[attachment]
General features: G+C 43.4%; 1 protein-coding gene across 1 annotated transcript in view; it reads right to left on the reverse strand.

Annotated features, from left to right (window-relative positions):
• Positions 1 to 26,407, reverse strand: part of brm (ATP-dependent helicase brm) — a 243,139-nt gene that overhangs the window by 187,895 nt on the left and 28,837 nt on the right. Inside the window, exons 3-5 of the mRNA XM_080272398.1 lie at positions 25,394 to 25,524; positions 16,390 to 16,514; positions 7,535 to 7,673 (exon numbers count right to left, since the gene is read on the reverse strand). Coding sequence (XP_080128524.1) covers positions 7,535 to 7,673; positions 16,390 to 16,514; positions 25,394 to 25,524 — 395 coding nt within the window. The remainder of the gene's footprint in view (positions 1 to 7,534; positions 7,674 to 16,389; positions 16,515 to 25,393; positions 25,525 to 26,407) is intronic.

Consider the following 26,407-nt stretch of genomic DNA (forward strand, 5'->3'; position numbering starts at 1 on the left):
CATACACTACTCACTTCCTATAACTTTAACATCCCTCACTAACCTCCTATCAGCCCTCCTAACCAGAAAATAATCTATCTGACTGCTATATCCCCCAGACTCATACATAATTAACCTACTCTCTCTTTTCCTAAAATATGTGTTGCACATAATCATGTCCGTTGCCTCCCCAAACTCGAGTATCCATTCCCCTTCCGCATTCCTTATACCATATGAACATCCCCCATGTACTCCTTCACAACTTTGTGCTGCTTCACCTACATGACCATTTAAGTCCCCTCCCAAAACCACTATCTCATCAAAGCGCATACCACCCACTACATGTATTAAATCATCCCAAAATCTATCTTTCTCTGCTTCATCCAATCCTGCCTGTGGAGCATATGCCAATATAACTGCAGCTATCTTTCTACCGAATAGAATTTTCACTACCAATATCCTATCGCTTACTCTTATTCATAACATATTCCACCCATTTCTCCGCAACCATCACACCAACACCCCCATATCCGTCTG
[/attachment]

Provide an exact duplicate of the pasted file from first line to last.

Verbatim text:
General features: G+C 43.4%; 1 protein-coding gene across 1 annotated transcript in view; it reads right to left on the reverse strand.

Annotated features, from left to right (window-relative positions):
• Positions 1 to 26,407, reverse strand: part of brm (ATP-dependent helicase brm) — a 243,139-nt gene that overhangs the window by 187,895 nt on the left and 28,837 nt on the right. Inside the window, exons 3-5 of the mRNA XM_080272398.1 lie at positions 25,394 to 25,524; positions 16,390 to 16,514; positions 7,535 to 7,673 (exon numbers count right to left, since the gene is read on the reverse strand). Coding sequence (XP_080128524.1) covers positions 7,535 to 7,673; positions 16,390 to 16,514; positions 25,394 to 25,524 — 395 coding nt within the window. The remainder of the gene's footprint in view (positions 1 to 7,534; positions 7,674 to 16,389; positions 16,515 to 25,393; positions 25,525 to 26,407) is intronic.

Consider the following 26,407-nt stretch of genomic DNA (forward strand, 5'->3'; position numbering starts at 1 on the left):
CATACACTACTCACTTCCTATAACTTTAACATCCCTCACTAACCTCCTATCAGCCCTCCTAACCAGAAAATAATCTATCTGACTGCTATATCCCCCAGACTCATACATAATTAACCTACTCTCTCTTTTCCTAAAATATGTGTTGCACATAATCATGTCCGTTGCCTCCCCAAACTCGAGTATCCATTCCCCTTCCGCATTCCTTATACCATATGAACATCCCCCATGTACTCCTTCACAACTTTGTGCTGCTTCACCTACATGACCATTTAAGTCCCCTCCCAAAACCACTATCTCATCAAAGCGCATACCACCCACTACATGTATTAAATCATCCCAAAATCTATCTTTCTCTGCTTCATCCAATCCTGCCTGTGGAGCATATGCCAATATAACTGCAGCTATCTTTCTACCGAATAGAATTTTCACTACCAATATCCTATCGCTTACTCTTATTCATAACATATTCCACCCATTTCTCCGCAACCATCACACCAACACCCCCATATCCGTCTG